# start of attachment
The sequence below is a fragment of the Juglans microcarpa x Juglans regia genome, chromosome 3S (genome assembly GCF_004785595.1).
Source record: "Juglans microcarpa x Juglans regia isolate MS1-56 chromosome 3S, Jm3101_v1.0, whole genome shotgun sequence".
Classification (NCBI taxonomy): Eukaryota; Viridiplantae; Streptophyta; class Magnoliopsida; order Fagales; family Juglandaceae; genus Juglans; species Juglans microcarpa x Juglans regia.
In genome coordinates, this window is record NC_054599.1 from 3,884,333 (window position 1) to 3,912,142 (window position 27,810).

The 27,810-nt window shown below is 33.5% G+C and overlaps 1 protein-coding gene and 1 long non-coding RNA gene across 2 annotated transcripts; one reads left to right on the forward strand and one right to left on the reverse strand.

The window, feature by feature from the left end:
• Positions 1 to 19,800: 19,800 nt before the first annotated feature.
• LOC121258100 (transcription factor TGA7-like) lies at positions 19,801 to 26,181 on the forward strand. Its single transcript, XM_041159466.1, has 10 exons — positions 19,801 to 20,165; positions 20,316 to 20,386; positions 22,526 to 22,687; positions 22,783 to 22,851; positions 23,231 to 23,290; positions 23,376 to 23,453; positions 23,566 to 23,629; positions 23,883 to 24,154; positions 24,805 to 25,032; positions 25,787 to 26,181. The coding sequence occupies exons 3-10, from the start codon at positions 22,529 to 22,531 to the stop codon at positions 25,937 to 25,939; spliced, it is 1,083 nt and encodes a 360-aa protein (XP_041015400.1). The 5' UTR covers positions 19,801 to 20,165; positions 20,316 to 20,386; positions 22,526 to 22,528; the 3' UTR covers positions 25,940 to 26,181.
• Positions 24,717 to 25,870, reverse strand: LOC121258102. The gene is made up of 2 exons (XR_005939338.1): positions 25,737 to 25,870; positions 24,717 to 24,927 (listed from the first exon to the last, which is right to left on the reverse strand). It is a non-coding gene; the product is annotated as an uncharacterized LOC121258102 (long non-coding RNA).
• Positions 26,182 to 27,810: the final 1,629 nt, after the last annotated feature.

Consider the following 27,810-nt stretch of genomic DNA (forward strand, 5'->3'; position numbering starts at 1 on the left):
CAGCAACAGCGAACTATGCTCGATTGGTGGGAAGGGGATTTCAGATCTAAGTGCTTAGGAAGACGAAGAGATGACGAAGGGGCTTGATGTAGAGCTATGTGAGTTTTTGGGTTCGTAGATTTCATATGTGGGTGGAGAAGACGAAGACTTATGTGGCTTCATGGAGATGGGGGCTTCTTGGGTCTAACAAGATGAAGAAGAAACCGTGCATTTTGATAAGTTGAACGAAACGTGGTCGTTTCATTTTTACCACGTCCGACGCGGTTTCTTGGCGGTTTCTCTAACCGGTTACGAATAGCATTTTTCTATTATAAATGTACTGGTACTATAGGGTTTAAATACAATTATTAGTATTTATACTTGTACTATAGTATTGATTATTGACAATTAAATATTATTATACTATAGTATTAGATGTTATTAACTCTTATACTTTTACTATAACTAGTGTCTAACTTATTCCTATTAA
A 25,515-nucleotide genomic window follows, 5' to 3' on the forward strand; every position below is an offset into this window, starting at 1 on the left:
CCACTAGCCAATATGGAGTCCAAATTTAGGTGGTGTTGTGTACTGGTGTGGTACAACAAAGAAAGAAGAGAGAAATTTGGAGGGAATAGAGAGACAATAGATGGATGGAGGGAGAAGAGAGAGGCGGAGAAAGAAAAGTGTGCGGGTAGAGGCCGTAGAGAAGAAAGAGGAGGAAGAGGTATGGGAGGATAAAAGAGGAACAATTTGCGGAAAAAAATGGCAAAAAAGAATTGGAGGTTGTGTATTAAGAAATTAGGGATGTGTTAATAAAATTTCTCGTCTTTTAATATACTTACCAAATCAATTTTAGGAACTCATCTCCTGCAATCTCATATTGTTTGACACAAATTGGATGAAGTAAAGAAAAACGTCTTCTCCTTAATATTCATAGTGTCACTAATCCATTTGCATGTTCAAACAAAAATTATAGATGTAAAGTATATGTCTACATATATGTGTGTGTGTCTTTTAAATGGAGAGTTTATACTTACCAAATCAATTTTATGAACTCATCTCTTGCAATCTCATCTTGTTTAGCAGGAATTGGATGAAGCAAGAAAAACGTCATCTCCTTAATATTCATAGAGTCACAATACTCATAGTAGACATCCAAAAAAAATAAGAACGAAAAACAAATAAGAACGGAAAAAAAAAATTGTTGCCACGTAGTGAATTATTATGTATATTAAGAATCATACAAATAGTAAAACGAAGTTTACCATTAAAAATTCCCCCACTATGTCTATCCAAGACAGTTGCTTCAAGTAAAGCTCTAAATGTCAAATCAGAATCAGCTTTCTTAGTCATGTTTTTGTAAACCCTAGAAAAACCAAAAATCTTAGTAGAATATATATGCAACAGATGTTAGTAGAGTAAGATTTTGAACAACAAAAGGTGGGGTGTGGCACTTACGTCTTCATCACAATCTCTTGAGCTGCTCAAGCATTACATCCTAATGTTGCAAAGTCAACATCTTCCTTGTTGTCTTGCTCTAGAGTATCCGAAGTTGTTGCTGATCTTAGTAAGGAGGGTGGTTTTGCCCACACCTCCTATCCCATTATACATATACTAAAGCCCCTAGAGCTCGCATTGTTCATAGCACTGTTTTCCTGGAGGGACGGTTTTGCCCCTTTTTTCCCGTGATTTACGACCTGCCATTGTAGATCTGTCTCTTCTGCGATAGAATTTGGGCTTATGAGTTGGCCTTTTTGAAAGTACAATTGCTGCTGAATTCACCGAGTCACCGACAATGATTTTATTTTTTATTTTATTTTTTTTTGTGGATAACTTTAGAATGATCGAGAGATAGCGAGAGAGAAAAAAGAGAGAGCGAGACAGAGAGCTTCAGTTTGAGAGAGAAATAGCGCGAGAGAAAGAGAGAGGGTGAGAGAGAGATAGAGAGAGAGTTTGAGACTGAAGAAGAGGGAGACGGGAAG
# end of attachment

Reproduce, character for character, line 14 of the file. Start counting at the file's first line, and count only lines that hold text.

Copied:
CCACTAGCCAATATGGAGTCCAAATTTAGGTGGTGTTGTGTACTGGTGTGGTACAACAAAGAAAGAAGAGAGAAATTTGGAGGGAATAGAGAGACAATAGATGGATGGAGGGAGAAGAGAGAGGCGGAGAAAGAAAAGTGTGCGGGTAGAGGCCGTAGAGAAGAAAGAGGAGGAAGAGGTATGGGAGGATAAAAGAGGAACAATTTGCGGAAAAAAATGGCAAAAAAGAATTGGAGGTTGTGTATTAAGAAATTAGGGATGTGTTAATAAAATTTCTCGTCTTTTAATATACTTACCAAATCAATTTTAGGAACTCATCTCCTGCAATCTCATATTGTTTGACACAAATTGGATGAAGTAAAGAAAAACGTCTTCTCCTTAATATTCATAGTGTCACTAATCCATTTGCATGTTCAAACAAAAATTATAGATGTAAAGTATATGTCTACATATATGTGTGTGTGTCTTTTAAATGGAGAGTTTATACTTACCAAATCAATTTTATGAACTCATCTCTTGCAATCTCATCTTGTTTAGCAGGAATTGGATGAAGCAAGAAAAACGTCATCTCCTTAATATTCATAGAGTCACAATACTCATAGTAGACATCCAAAAAAAATAAGAACGAAAAACAAATAAGAACGGAAAAAAAAAATTGTTGCCACGTAGTGAATTATTATGTATATTAAGAATCATACAAATAGTAAAACGAAGTTTACCATTAAAAATTCCCCCACTATGTCTATCCAAGACAGTTGCTTCAAGTAAAGCTCTAAATGTCAAATCAGAATCAGCTTTCTTAGTCATGTTTTTGTAAACCCTAGAAAAACCAAAAATCTTAGTAGAATATATATGCAACAGATGTTAGTAGAGTAAGATTTTGAACAACAAAAGGTGGGGTGTGGCACTTACGTCTTCATCACAATCTCTTGAGCTGCTCAAGCATTACATCCTAATGTTGCAAAGTCAACATCTTCCTTGTTGTCTTGCTCTAGAGTATCCGAAGTTGTTGCTGATCTTAGTAAGGAGGGTGGTTTTGCCCACACCTCCTATCCCATTATACATATACTAAAGCCCCTAGAGCTCGCATTGTTCATAGCACTGTTTTCCTGGAGGGACGGTTTTGCCCCTTTTTTCCCGTGATTTACGACCTGCCATTGTAGATCTGTCTCTTCTGCGATAGAATTTGGGCTTATGAGTTGGCCTTTTTGAAAGTACAATTGCTGCTGAATTCACCGAGTCACCGACAATGATTTTATTTTTTATTTTATTTTTTTTTGTGGATAACTTTAGAATGATCGAGAGATAGCGAGAGAGAAAAAAGAGAGAGCGAGACAGAGAGCTTCAGTTTGAGAGAGAAATAGCGCGAGAGAAAGAGAGAGGGTGAGAGAGAGATAGAGAGAGAGTTTGAGACTGAAGAAGAGGGAGACGGGAAG